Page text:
sat 20/04/2024

Uproar, Rafferty, Royal Welsh College, Cardiff review - a rare spring in the new music step | reviews, news & interviews

Uproar, Rafferty, Royal Welsh College, Cardiff review - a rare spring in the new music step

Uproar, Rafferty, Royal Welsh College, Cardiff review - a rare spring in the new music step

Tight planning and high professionalism make for a consistently enjoyable concert

Images, music - and organisationImages - Suzanne Carter

It’s not often one comes out of a concert of mainly new works with a spring in one’s step. A sigh of relief is rather more usual. But this concert on Thursday by the Welsh new music ensemble Uproar was an exception, partly but by no means exclusively because of the brilliant performance of John Adams’s invigorating, even appropriately uproarious Son of Chamber Symphony with which it ended.

Michael Rafferty, Uproar’s founder and conductor, had keyed the programme backwards from the 17-year-old Adams piece, naming the concert after it and commissioning three new works for roughly the same 17-instrument ensemble. Since Son of Chamber Symphony might just as well have been called grandson of Schoenberg’s Chamber Symphony – the inspiration for Adams’s original work of that name – there was a discreet historical thread running from work to work here. 

Historical: but also visual and associative in other ways as well. Richard Baker’s Motet IV - Accidental Activists is a remarkably convincing pitch transcription, inspired by a documentary film by Scott Calonico, of spoken material and laughter from press briefings from the early days of the AIDS epidemic, a time when (it seems) questions on the subject were greeted with (embarrassed?) hilarity. 

Nathan James Dearden’s the day following accompanies, or is accompanied by, images of the last days and destruction of the North Welsh village of Capel Celyn, which was flooded in 1955 to create the Llyn Celyn reservoir. Lynne Plowman’s The Wind Sweepers is a mind’s eye evocation of the wind turbines that increasingly dot the Welsh landscape (you can trust an artist to like such tiresome things, and make them beautiful).

To these new works was added the Austrian composer Olga Neuwirth’s Symphonie diagonale for seven players, written to accompany, and in a sense re-explain, a 1920s abstract film by Viking Eggeling consisting entirely of mobile geometrics. Like the aural associations in Motet IV, Neuwirth’s visual-musical commentary, rich in trumpet and trombone ejaculations, made a fascinating, if fairly elemental, marriage of the senses, though I’m not sure it would amount to much without the film. So what? It was rather as if Neuwirth were at a console in a silent cinema, reacting to the images as they flew past, a skill well worth reviving as a check on any listeners’ tendency to impose on the screen their own sentimental musical rubbish.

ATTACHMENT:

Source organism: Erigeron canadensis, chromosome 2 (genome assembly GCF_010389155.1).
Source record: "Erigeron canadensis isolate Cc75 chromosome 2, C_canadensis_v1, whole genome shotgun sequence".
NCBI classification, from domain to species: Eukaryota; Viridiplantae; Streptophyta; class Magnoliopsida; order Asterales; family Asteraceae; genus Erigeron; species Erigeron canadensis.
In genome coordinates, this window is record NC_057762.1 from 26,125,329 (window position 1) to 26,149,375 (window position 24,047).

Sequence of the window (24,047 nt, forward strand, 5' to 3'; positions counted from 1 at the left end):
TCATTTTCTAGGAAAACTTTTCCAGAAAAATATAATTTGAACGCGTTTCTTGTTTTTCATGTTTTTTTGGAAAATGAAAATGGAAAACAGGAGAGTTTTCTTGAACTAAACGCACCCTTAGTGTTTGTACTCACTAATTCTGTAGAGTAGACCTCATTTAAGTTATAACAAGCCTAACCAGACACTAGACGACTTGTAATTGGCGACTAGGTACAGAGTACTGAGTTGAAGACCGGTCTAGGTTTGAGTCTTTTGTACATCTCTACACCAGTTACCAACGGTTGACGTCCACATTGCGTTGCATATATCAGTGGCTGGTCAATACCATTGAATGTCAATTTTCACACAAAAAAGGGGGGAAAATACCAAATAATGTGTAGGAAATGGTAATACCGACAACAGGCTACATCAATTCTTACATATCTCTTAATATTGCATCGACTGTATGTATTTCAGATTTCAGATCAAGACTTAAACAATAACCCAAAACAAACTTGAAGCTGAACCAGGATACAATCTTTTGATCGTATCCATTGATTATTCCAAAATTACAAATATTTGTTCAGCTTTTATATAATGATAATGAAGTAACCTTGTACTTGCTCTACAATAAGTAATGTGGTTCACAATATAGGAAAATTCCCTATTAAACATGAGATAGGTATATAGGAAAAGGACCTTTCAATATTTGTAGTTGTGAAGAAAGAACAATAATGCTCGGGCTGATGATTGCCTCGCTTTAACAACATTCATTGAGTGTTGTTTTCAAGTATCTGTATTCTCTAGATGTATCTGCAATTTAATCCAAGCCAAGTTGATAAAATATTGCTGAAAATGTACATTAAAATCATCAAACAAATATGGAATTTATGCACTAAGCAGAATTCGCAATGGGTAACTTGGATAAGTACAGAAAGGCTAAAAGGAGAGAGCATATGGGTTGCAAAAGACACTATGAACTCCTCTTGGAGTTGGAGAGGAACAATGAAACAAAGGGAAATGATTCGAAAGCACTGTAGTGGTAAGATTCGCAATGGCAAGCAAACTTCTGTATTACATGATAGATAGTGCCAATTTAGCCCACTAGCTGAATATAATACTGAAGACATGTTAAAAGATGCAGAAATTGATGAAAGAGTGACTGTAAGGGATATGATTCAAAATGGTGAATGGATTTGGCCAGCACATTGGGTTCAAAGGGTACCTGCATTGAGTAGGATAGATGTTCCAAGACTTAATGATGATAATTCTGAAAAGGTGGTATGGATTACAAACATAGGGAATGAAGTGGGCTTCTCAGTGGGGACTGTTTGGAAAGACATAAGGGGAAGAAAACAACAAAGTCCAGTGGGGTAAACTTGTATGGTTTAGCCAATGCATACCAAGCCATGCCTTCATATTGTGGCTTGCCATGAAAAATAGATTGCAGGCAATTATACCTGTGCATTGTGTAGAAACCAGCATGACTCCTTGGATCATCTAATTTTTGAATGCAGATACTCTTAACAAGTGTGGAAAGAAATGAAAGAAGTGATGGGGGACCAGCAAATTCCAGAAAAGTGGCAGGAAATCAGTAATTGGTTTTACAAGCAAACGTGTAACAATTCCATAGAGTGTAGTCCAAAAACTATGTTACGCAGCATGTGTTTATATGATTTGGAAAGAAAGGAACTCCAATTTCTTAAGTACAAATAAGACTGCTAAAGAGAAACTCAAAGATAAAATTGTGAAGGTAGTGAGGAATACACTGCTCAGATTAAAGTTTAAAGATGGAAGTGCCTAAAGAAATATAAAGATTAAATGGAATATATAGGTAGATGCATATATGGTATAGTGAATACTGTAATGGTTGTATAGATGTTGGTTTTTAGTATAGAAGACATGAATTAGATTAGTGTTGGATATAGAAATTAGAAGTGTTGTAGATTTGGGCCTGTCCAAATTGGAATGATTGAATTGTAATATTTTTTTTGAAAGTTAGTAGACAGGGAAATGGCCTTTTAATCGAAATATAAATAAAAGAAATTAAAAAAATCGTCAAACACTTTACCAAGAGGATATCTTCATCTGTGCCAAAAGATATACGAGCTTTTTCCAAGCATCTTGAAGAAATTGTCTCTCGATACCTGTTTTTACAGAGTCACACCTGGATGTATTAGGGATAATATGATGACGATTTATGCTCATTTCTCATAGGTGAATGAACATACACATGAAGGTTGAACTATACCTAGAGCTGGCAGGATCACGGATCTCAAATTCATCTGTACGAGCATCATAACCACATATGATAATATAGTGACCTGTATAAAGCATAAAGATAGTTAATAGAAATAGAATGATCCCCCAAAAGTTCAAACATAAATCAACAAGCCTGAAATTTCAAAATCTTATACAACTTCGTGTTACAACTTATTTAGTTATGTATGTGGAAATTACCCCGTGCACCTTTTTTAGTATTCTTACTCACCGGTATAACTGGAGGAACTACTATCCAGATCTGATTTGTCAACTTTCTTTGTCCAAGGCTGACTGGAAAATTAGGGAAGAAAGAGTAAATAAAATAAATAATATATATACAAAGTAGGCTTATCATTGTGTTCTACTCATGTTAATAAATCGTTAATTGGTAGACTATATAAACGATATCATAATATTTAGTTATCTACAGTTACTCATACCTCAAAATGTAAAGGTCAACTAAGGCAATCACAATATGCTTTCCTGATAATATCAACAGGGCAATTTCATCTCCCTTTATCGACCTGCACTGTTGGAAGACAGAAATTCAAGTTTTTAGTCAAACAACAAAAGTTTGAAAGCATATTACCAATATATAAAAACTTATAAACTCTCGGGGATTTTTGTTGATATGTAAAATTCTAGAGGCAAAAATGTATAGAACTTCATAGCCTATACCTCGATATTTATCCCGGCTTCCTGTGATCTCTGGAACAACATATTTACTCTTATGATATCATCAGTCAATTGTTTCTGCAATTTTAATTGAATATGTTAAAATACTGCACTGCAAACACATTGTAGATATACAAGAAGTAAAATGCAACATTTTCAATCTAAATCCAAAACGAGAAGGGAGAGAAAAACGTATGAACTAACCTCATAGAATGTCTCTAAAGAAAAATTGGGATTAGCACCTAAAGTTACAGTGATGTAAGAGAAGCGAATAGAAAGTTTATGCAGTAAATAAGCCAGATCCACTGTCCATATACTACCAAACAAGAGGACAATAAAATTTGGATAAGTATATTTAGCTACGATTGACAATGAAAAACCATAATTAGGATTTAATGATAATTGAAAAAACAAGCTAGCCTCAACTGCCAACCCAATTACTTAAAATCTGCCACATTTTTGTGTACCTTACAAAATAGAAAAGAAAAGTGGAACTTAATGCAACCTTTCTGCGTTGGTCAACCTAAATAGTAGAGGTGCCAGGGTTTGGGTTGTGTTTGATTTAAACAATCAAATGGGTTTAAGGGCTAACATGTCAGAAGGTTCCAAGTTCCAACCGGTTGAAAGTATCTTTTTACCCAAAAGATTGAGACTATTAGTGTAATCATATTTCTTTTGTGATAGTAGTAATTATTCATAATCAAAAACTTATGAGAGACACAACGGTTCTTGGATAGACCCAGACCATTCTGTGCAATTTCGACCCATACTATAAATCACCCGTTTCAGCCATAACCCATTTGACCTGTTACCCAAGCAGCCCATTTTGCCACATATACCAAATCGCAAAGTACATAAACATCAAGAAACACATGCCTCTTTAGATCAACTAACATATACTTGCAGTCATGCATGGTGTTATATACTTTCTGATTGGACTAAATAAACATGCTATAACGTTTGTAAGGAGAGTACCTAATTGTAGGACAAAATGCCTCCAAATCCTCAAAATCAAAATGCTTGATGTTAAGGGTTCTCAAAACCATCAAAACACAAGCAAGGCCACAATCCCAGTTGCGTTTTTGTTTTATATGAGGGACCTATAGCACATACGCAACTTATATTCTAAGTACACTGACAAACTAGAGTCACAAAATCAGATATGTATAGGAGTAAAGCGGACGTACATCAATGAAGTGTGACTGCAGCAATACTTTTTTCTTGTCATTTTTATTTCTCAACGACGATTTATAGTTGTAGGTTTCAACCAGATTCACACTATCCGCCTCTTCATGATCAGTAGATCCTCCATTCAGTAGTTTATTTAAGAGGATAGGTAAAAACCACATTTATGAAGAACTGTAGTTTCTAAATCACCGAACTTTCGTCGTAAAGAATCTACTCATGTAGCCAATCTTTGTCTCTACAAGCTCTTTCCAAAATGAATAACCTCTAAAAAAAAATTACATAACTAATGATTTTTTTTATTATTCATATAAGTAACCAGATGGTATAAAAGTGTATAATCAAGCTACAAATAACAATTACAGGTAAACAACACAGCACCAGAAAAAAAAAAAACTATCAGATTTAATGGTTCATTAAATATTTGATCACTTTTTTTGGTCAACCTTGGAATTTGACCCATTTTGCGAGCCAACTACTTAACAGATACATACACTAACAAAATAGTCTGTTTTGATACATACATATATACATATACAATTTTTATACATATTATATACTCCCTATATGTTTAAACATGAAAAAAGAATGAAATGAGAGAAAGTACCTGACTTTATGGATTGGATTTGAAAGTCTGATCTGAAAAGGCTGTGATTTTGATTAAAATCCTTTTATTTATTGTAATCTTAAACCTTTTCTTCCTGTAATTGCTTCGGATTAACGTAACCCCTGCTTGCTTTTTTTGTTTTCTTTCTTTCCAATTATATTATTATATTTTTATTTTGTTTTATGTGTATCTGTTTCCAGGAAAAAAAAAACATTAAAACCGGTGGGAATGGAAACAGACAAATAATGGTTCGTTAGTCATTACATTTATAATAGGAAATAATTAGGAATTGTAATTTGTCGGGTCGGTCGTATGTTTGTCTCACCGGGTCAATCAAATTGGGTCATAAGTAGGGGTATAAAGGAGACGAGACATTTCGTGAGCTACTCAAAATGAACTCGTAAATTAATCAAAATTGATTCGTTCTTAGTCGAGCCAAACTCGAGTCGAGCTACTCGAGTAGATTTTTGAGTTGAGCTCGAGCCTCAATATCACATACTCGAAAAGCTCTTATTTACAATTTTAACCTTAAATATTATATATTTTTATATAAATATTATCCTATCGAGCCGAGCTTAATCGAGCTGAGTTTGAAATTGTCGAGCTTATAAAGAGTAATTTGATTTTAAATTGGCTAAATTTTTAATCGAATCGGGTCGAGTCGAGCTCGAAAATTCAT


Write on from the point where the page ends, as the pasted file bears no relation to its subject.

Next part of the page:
UproarI enjoyed everything in this concert, Rafferty’s crisp, unself-advertising control of the performances, the top-class playing, and not least the highly professional organisation, so comparatively unusual in contemporary music, which tends to regard such bourgeois concerns as far beneath its lofty rebellious aspirations (Rafferty, pictured left).

Above all, I liked the way the new works created musical value out of non-musical material. Baker, for instance, conjured up a modern equivalent of the medieval techniques of hocketing and cantus firmus out of the idea of musicalised speech, which is in a sense where Gregorian chant came from as well, not to mention the hwyl of Welsh preachers. There was no pastiche involved, more a feeling that, given a particular task, musicians of any age will come up with comparable solutions.

In a similar way, Plowden’s windmills generated electricity in the form of largely static harmonies, underpinned by pedal notes and ostinato patterns but with skittering interior counterpoints, like musical electrons under a microscope. Dearden’s music is more restrained, slower moving, more sorrowful. Like Neuwirth’s it might not survive the absence of the images; but does it have to?

As for Adams, the sheer crazy exuberance of what I hesitate to call his part-writing, so arbitrary is its sound, is nevertheless hard to resist. To some extent it reminds me of the Charles Ives of the Fourth Symphony and Three Places in New England. Except that close inward listening finds a network of criss-cross rhythmic patterns that I’ve never found in Ives but is a feature of Reich and Terry Riley and other minimalists, who I suppose still at a stretch include Adams, though minimalism is left far behind by this rich and intricate polyphony.

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